December 2022
Volume 22, Issue 14
Open Access
Vision Sciences Society Annual Meeting Abstract  |   December 2022
Delayed long term impact of working memory training coupled with tRNS on near- and far-transfer cognitive tasks
Author Affiliations
  • Lorella Battelli
    Center for Neuroscience and Cognitive Systems@UniTn, Istituto Italiano di Tecnologia, Rovereto, Italy
    Department of Psychology, Harvard University, Cambridge, MA,USA
    Berenson-Allen Center for Noninvasive Brain Stimulation and Department of Neurology, Beth Israel Deaconess Medical Center, Harvard Medical School, Boston, MA, USA
  • Valentina Pergher
    Department of Psychology, Harvard University, Cambridge, MA,USA
  • OnKee Min
    Department of Psychology, Harvard University, Cambridge, MA,USA
  • Lara Gardiner
    Department of Neuroscience and Philosophy, Boston University, Boston, MA USA
  • Marc Van Hulle
    KU Leuven, Laboratory of Neuroand Psycophysiology, Belgium
  • Emiliano Santarnecchi
    Gordon Center for Medical Imaging, Massachusetts General Hospital, Boston, MA, USA
Journal of Vision December 2022, Vol.22, 4286. doi:
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      Lorella Battelli, Valentina Pergher, OnKee Min, Lara Gardiner, Marc Van Hulle, Emiliano Santarnecchi; Delayed long term impact of working memory training coupled with tRNS on near- and far-transfer cognitive tasks. Journal of Vision 2022;22(14):4286.

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      © ARVO (1962-2015); The Authors (2016-present)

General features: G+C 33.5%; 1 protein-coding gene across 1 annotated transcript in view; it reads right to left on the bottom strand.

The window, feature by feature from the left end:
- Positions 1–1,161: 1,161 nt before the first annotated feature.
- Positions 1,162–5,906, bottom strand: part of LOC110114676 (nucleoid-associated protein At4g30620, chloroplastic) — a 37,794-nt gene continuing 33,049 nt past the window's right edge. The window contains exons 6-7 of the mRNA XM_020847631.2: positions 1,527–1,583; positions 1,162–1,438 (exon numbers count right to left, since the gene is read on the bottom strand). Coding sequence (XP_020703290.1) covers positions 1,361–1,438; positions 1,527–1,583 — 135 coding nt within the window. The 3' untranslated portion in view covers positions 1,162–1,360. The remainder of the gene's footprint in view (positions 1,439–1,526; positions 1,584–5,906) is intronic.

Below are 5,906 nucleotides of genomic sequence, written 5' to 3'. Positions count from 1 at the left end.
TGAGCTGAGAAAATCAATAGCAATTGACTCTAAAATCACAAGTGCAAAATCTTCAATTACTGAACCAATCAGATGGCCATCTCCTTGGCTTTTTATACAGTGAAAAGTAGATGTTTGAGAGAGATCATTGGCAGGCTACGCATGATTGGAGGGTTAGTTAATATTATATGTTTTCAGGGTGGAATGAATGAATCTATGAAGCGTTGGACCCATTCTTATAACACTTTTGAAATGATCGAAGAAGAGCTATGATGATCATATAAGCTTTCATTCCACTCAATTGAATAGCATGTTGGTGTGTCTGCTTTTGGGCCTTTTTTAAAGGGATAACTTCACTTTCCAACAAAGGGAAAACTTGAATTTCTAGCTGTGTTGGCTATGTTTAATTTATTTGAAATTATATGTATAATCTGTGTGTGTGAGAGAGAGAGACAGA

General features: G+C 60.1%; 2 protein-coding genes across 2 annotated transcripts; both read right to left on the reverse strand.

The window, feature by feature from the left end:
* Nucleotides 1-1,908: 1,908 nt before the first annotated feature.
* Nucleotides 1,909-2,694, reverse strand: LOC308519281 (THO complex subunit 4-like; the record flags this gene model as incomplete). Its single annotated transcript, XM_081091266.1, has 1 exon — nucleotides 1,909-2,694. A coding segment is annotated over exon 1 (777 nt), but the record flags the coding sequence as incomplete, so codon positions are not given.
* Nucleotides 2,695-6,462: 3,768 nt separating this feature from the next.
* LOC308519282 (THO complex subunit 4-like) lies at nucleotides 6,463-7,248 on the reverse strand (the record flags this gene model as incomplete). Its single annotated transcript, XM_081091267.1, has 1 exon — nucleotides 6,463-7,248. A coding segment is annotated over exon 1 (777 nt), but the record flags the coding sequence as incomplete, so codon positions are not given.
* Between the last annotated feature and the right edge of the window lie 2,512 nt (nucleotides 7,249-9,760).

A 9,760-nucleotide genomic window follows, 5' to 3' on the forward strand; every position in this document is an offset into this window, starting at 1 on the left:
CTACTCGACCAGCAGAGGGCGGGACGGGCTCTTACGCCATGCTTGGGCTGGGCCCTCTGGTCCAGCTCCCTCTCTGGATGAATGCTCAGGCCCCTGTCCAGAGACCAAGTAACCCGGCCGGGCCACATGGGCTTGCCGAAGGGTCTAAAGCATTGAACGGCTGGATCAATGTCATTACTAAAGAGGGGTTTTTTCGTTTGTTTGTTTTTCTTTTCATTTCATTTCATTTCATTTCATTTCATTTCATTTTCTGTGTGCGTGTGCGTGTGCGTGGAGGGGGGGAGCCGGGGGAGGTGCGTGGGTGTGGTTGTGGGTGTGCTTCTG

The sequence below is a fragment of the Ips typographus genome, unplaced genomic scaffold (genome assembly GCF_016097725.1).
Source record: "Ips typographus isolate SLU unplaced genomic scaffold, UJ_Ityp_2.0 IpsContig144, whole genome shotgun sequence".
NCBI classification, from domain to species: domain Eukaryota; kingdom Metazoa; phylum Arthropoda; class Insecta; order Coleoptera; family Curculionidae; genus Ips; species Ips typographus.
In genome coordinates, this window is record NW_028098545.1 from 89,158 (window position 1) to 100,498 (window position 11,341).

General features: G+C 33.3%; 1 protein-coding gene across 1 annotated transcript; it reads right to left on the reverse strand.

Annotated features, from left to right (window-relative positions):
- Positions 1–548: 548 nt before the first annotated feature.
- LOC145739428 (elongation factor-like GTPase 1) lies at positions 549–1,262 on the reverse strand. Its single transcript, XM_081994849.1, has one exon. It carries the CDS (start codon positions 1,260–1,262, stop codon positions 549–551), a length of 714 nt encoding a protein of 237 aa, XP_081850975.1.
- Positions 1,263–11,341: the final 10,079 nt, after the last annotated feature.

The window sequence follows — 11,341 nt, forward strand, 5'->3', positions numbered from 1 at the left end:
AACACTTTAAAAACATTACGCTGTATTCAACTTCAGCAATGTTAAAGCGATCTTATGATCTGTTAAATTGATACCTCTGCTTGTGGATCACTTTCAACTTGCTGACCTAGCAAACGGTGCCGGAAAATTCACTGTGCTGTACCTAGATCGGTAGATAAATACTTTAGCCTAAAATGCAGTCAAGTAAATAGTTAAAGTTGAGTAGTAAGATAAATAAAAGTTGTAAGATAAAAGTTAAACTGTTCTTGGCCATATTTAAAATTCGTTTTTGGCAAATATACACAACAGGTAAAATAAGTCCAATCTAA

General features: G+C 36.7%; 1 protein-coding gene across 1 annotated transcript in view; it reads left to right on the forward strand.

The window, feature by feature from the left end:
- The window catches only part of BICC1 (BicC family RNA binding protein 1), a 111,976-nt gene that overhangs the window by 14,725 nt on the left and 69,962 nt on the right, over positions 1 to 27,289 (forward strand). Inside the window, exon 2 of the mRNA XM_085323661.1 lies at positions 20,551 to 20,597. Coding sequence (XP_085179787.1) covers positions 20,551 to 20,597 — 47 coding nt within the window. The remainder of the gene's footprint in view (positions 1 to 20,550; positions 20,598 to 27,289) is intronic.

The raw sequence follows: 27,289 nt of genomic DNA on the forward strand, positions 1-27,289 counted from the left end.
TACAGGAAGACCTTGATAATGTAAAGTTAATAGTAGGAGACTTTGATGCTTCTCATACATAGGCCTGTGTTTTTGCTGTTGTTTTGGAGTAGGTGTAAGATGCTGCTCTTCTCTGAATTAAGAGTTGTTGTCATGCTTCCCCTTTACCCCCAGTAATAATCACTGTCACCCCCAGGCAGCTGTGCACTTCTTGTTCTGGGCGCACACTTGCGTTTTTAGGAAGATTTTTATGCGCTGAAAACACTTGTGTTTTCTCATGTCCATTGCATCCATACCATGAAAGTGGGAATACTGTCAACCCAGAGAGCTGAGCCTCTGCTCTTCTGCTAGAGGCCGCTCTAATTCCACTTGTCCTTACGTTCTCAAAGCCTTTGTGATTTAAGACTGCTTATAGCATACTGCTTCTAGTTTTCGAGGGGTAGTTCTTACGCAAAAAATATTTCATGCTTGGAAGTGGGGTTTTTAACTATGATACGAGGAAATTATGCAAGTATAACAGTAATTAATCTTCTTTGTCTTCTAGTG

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Background. Transcranial random noise stimulation (tRNS) over the parietal cortex can increase behavioral performance with effects lasting beyond the time of stimulation. Multiple-day tRNS protocols can boost visuo-perceptual functions, however, it is unknown whether tRNS over the parietal cortex can also improve working memory (WM) through training, and whether these effects transfer to other cognitive domains. Aim. We aimed to boost WM (N-Back task) training (WMt) with concurrent 20-min high frequency 1mA tRNS, and see whether training effects can transfer to untrained tasks, tested on three near-transfer (within the same cognitive domain: dual N-Back working memory and Forward/Backward Digit Span and Corsi short-term memory) and three far-transfer tasks (in a different domain: Posner attention, Flanker inhibitory control and Raven fluid intelligence tasks). Moreover, we tested the impact of tRNS and frequency of training (one or two sessions/day) at one-month post intervention. Methods. We run 8 sessions: 4 training, two pre- and post-training, and two follow-up sessions. 60 healthy participants were divided into 2 groups: 1) 2-day experiment: 4 sessions (2/day) of WMt + tRNS (subgroup 1) or Sham (subgroup 2) and 2) 4-day experiment: 1 session of WMt + tRNS (subgroup 1) or Sham (subgroupp2) per day. Results. We showed increased performance in untrained tasks in the 2-day experiment condition, when subjects received WMt coupled with tRNS and not after sham. Specifically, training effects transferred to the dual N-Back and the Forward Digit Span tasks. Crucially, these effects were only present at one-month follow-up and not before. While the 4-day experiment only showed a trend towards improvement in the near-transfer Corsi task, however it never reached significance. Conclusions. Results show that WMt coupled with tRNS boosts learning when run on a twice-a-day protocol. These delayed effects might indicate consolidation processes, benefits that need time to transfer to untrained tasks.


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